Newb: Older 3+2 Haas setup- COR job setup, Z off -.01 cheat adj Question?
Close
Login to Your Account
Results 1 to 4 of 4
  1. #1
    Join Date
    Jul 2014
    Location
    Mich, USA
    Posts
    268
    Post Thanks / Like
    Likes (Given)
    120
    Likes (Received)
    39

    Default Newb: Older 3+2 Haas setup- COR job setup, Z off -.01 cheat adj Question?

    To be honest- the Son and I are newbs in 3+2 Totally self-taught, Youtube, PM forums and Other reading for these first debugging runs
    98 Haas OS, Soldiworks w/ HSMWorks CAM. TRT style setup in 3+2 w/ Z tool orientation.
    Issue; We come out too deep by -.01 on heights. And he say's it is only in heights on his part when it comes off? length and widths on the actual part seem to come out fine. Something we are just not getting....We're confused why its off on the tops of his part.

    The kids measured his COR 2x. re-validated everything. regular 3 axis stuff comes out perfectly. Z is to a few tens. We're stymied where the error is being introduced but I think it's a bit of a few things.

    So... I wanted tell the lad to just move the ZG54 .01 (Z-COR) up to compensate for the overcut? He thinks he should just move it in the CAM stl model.
    Anywho... not sure if it matters which. He's moving it now for a test.

    Ya'know.... I did ask him to make a test part, and try a few different cutters on Z. take a few cuts w/ 2 or 3 tools and see if it's consistent... updated- Several tested. same results...)

    But.. since we're so new I wondered if anyone here might have a comment or two? or a suggestion. learning.... How to check precision on a 3_2 setup is something we're trying to learn here.

    Enjoy , be safe, Take care.

  2. #2
    Join Date
    Feb 2013
    Country
    UNITED STATES
    State/Province
    Idaho
    Posts
    765
    Post Thanks / Like
    Likes (Given)
    172
    Likes (Received)
    881

    Default

    The best way to set up a 5 axis is to have a single offset that corresponds to the XYZ at the center of rotation, and the A and B axis rotated to match the cad. (Disregarding Dynamic Work Offsets since you have an older machine)

    The key is to have everything set-up accordingly in Solidworks. In other words, the XYZ origin is correctly placed in cad and the part is rotated the same as it is going to be in the machine.

    Your son is correct that if you change the G54 Z by minus .100" you will mess up your cuts when the A axis (rotation axis parallel with X). Therefore, you will need to move the solid model down by .010" in order to fix the part. I would also take this time to examine why you had the issue. Keep in mind that the trunnion platter on Haas machines is rarely coincident with the center of rotation. For instance on the TRT100, the center of rotation is .8768 above the platter. Therefore, when I am modeling a job, I have a point that is modeled in .8768 above the platter that I can easily use to set my WCS. Generally, I set aside a couple of hours to pull the measurements and set my zero on any new trunnion. I might be stupid, but I always need to think it through.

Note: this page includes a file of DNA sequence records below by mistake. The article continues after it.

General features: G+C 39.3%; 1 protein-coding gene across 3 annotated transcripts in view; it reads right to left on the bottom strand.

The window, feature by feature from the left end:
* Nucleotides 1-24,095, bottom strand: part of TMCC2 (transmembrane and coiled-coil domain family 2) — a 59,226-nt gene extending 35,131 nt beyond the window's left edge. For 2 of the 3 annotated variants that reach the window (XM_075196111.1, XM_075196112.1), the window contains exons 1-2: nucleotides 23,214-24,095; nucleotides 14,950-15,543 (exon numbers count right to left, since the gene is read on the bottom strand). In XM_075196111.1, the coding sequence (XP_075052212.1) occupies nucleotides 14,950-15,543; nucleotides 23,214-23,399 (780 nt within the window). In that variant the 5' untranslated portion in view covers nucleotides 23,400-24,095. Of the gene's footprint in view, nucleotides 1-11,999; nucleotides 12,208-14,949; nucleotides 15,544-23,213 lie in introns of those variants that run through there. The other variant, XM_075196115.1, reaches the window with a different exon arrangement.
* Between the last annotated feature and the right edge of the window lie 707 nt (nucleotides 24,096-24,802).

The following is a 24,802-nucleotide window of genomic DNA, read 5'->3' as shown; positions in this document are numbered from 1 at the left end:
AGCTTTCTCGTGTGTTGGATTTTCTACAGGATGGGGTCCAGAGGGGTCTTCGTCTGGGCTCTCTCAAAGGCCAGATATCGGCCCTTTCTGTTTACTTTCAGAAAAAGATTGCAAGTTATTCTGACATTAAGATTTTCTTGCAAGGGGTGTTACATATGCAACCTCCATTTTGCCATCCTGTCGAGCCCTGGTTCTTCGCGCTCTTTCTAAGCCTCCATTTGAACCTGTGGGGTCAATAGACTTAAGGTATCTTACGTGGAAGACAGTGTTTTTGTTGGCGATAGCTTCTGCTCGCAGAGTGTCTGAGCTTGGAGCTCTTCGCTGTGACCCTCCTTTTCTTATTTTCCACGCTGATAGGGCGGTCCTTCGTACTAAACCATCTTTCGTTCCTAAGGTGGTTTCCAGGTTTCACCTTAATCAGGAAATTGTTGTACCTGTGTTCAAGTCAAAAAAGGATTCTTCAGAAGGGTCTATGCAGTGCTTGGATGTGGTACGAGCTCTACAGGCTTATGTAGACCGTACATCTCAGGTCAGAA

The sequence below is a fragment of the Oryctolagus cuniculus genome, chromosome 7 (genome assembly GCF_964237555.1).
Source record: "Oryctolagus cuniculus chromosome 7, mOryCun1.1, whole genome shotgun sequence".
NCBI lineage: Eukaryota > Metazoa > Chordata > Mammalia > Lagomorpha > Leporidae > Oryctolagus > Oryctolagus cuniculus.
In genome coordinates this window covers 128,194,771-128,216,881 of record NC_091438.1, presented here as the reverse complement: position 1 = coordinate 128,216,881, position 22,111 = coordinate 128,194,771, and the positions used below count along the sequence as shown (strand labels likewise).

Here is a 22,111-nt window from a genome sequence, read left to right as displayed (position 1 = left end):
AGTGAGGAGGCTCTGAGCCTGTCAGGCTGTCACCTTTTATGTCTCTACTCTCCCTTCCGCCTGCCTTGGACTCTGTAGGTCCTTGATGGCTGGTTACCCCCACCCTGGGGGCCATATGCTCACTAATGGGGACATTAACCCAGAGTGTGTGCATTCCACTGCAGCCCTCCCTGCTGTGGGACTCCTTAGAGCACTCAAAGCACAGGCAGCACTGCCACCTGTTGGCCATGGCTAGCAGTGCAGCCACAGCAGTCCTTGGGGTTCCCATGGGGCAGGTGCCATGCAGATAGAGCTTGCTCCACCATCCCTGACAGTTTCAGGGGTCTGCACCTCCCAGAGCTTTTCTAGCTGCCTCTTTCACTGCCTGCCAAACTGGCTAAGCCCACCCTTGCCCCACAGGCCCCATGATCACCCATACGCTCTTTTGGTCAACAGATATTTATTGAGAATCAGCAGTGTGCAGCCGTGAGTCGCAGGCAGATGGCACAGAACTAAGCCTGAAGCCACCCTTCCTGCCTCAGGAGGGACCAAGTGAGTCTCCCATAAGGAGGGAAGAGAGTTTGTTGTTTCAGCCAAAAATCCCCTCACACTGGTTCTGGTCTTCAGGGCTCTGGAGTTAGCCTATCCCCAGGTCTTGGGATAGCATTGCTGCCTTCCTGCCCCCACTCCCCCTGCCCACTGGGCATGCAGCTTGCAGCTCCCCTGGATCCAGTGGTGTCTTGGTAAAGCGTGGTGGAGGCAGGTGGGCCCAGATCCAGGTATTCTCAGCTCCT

1] Turn A to zero degrees and sweep in the platter with an indical until it is flat in respect to Z. This is your A zero.

    2] Turn the platter to A 90 degrees and align that axis with the x axis. Tighten down the T-Bolts.

    3] Turn the Platter to A-90 and confirm alignment. Touch off on platter. Rotate back to A90 and touch off again. The center of rotation is midway between these two points. 1/2 of that dimension is the distance between the platter and the center of rotation. This your Y0 position.

    4] Rotate back to A0 and sweep in the center of the platter. [Your Y should be the same as you determined in the previous step... good check]. This location is your X0.

    5] I then touch off the gage block that I use for setting tool heights (in my case it is 5 inches above the table). Then I touch off on the platter at A0. This PLUS (if the platter is below the center of rotation) the dimension I determined in step 3 (1/2 the distance between the two Y values with the platter rotated A90/ A-90) is my G54 Z Zero. This step where I really need to step back and sound out all the hard math to make sure that I am correct.

    6] Rotate your B axis to whatever you want to suit your fixture.

    This dimension needs to be spot on in your cad. In theory, your XYZ and A G54 will never change. Your B will only change if your fixture changes. Everything is controlled by your CAD.

  3. #3
    Join Date
    Jan 2010
    Location
    Gilroy CA
    Posts
    4,402
    Post Thanks / Like
    Likes (Given)
    3182
    Likes (Received)
    2472

    Default

    G00 Proto nailed it...

    Also I would take an endmill and spin a bore in the center of a block using only the C axis on that old machine. Then indicate the hole... This is XY Zero...

  4. Likes Zahnrad Kopf, countryguy liked this post
  5. #4
    Join Date
    Jan 2015
    Country
    UNITED STATES
    State/Province
    California
    Posts
    775
    Post Thanks / Like
    Likes (Given)
    114
    Likes (Received)
    400

    Default

    One thing to add - don't assume the Y-centerpoint for both A and B axes is the same. Ideally they should be, but actually might differ slightly. There is a setting on the control to account for this difference. I believe 254.

    This difference could also be corrected for in your CAM software. (or post settings)

  6. Likes countryguy liked this post

Tags for this Thread

Bookmarks

Posting Permissions

  • You may not post new threads
  • You may not post replies
  • You may not post attachments
  • You may not edit your posts
  •